Tag Archives: 1970s fashion

Life in 1973 – Part One

For the last year or so I have been writing about life in England forty-odd years ago. Reflecting on how our lives have changed has proved fascinating. Can you help me?  I’d love to receive comments (below) on how you remember aspects of growing up in the early 1970s. What did you eat then? Where did you go on holiday? What was it about 1973 that impacted you?

Jean McGill, Jane Grendon, Stephen Grendon, Kit Seymour, Sophie Neville, Claude Whatham, Simon West, Lesley Bennett, Suzanna Hamilton, Ronnie Cogan~ photo: Daphne Neville

Jean McGill, Jane Grendon, Stephen Grendon, Kit Seymour, Sophie Neville, Claude Whatham, Simon West, Lesley Bennett, Suzanna Hamilton, Ronnie Cogan in 1973

My husband remembers long hair, flared trousers and shirts with massive curved collars. I always longed for an embroidered t-shirt with wide sleeves or a cheese-cloth shirt but loathed the feel of acrylic jumpers and ribbed polo-necks. Stripy ones.

1973

Mum wearing a fluffy Donny Osmond hat

The food was pretty applauding. Suzanna Hamilton has just reminded me about the innovation of Italian cooking. Spaghetti was the highlight of our lives; a treat that we might have on Saturdays or for a party when red candles would be pushed into wine bottles and checked paper table cloths could enhance a Bistro image. However prawn cocktail was the pinnacle of popular aspiration, although us children preferred picking of the shells off prawns ourselves.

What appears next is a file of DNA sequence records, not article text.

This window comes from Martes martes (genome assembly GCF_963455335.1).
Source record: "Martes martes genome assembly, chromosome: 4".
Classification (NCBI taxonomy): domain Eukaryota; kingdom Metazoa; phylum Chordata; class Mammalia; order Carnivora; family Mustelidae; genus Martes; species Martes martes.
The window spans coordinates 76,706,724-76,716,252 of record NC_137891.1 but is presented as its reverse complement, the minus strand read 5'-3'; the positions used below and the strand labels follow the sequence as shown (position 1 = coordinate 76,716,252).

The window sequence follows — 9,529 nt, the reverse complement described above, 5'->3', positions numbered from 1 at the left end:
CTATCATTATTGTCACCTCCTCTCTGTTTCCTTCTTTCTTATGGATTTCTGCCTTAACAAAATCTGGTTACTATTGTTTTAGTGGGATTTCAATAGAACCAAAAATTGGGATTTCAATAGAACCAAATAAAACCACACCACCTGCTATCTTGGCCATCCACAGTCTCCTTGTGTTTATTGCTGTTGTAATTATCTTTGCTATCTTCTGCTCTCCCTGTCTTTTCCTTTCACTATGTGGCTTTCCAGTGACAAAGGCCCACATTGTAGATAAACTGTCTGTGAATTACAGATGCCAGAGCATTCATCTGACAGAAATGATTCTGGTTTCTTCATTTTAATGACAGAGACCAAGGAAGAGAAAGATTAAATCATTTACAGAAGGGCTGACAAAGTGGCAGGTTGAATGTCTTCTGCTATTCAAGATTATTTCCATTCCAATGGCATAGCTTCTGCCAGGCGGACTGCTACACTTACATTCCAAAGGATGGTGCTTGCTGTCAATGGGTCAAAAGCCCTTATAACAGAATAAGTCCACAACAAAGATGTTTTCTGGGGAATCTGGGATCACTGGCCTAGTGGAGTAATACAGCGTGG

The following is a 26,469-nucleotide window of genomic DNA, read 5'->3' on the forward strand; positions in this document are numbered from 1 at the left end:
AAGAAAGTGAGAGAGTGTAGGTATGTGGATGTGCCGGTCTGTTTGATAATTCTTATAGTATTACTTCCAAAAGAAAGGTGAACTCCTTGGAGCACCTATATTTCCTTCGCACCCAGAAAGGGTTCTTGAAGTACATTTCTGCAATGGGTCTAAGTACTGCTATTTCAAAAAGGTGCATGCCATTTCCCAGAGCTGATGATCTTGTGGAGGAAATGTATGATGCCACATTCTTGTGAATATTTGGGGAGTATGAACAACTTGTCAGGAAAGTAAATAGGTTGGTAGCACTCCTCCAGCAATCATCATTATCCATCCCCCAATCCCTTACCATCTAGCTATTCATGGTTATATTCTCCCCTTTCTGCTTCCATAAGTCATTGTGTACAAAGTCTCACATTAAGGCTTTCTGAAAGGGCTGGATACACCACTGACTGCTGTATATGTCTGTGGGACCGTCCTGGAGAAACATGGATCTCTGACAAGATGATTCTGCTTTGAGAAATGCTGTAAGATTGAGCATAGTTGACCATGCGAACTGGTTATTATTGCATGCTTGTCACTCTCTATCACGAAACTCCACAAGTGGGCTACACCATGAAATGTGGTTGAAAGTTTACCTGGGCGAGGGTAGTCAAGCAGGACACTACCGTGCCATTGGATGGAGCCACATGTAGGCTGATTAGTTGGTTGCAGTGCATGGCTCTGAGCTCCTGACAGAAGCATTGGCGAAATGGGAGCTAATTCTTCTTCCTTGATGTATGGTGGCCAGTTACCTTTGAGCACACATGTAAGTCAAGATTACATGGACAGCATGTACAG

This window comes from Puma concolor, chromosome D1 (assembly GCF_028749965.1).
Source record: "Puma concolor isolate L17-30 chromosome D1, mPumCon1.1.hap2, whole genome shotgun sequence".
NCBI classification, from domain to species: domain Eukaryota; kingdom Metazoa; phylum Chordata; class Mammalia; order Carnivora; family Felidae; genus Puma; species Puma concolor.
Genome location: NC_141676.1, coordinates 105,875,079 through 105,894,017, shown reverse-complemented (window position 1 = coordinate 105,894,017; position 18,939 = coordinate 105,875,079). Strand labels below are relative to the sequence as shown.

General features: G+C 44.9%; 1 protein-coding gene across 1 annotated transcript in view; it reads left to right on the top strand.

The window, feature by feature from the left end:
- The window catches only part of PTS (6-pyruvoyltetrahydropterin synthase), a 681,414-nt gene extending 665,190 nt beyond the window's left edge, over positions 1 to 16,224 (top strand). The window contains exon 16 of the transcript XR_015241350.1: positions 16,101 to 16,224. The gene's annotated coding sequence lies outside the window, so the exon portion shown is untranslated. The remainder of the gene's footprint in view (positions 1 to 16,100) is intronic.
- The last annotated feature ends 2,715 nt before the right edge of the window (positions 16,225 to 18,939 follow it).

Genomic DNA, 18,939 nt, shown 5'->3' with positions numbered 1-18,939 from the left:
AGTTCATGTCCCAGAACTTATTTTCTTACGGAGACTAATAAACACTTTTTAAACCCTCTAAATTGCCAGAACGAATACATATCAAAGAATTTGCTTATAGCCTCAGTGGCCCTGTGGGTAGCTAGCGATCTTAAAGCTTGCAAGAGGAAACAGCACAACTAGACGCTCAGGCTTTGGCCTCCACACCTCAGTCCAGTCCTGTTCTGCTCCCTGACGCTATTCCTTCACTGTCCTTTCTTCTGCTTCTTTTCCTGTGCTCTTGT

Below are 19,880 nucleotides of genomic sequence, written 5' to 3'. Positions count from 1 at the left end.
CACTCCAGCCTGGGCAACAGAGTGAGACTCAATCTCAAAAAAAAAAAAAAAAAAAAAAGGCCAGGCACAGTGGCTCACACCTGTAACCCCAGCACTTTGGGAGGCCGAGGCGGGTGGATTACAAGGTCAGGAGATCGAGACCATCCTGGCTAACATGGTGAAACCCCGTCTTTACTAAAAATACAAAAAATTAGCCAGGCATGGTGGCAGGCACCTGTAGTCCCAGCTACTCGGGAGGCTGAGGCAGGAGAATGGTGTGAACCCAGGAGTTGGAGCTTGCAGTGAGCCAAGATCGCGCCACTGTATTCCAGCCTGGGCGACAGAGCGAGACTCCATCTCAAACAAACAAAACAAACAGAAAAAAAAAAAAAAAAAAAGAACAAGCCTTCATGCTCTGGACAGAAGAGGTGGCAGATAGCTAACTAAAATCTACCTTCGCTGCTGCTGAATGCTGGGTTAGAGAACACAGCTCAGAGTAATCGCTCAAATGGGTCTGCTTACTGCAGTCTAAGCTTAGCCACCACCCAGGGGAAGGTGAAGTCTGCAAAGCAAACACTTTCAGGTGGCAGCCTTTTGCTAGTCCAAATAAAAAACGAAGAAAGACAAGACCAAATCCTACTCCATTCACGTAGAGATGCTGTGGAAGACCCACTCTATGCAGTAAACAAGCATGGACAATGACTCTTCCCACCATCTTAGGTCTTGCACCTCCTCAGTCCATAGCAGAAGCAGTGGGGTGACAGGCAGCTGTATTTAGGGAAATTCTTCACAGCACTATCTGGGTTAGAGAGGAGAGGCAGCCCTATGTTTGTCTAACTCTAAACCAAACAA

At parties you’d be offered chunks of cheese and pineapple on cocktail sticks stuck into a half a melon that had been covered in tin foil. I always rather longed for the melon.  Homemade beer was regrettably all the rage, along with freezing your own runner beans. My family thought having to bring-a-bottle fun but we loathed the fact that cigarettes were smoked everywhere you went.

Dick Emery

Colour televisions were only just beginning to arrive in people’s homes. They were terribly expensive. We had to make do with our crackly black and white screen, watching Blue Peter, Animal Magic and Tony Hart  presenting Vision On with cartoons such as Marine Boy until Childrens’ Television ended with The Magic Roundabout just before Daddy came home from the Works  in time for the 6 O’Clock News.

We were allowed to stay up to watch  Dick Emery , Benny Hill, and ‘Titter ye not’, Frankie Howerd along with dramas such as The Onedin Line.  There was one sit com starring Wendy Craig entitled Not in front of the Children, which of course we all wanted to watch. What influence did this have on our young minds?

Mummy worked for HTV West presenting an afternoon programme called Women Only with Jan Jeeming. She also read the letters on Any Answers?, which was produced by BBC Radio Bristol by Carole Stone. I was so impressed – amazed – to meet a female radio producer.

Women Only

HTV West Christmas Show presented by Bruce Hocking, Jan Leeming & Daphne Neville

Our holidays were spent camping in Wales when we used an orange dome tent and yet slept on fold-up sun-loungers. Sailing was all about Mirror dinghies, which you could buy in kit form and make out of plywood. We never had one. In the late 1970’s Dad bought a fibre-glass  Topper, which was the height of cool. He called it Earwig.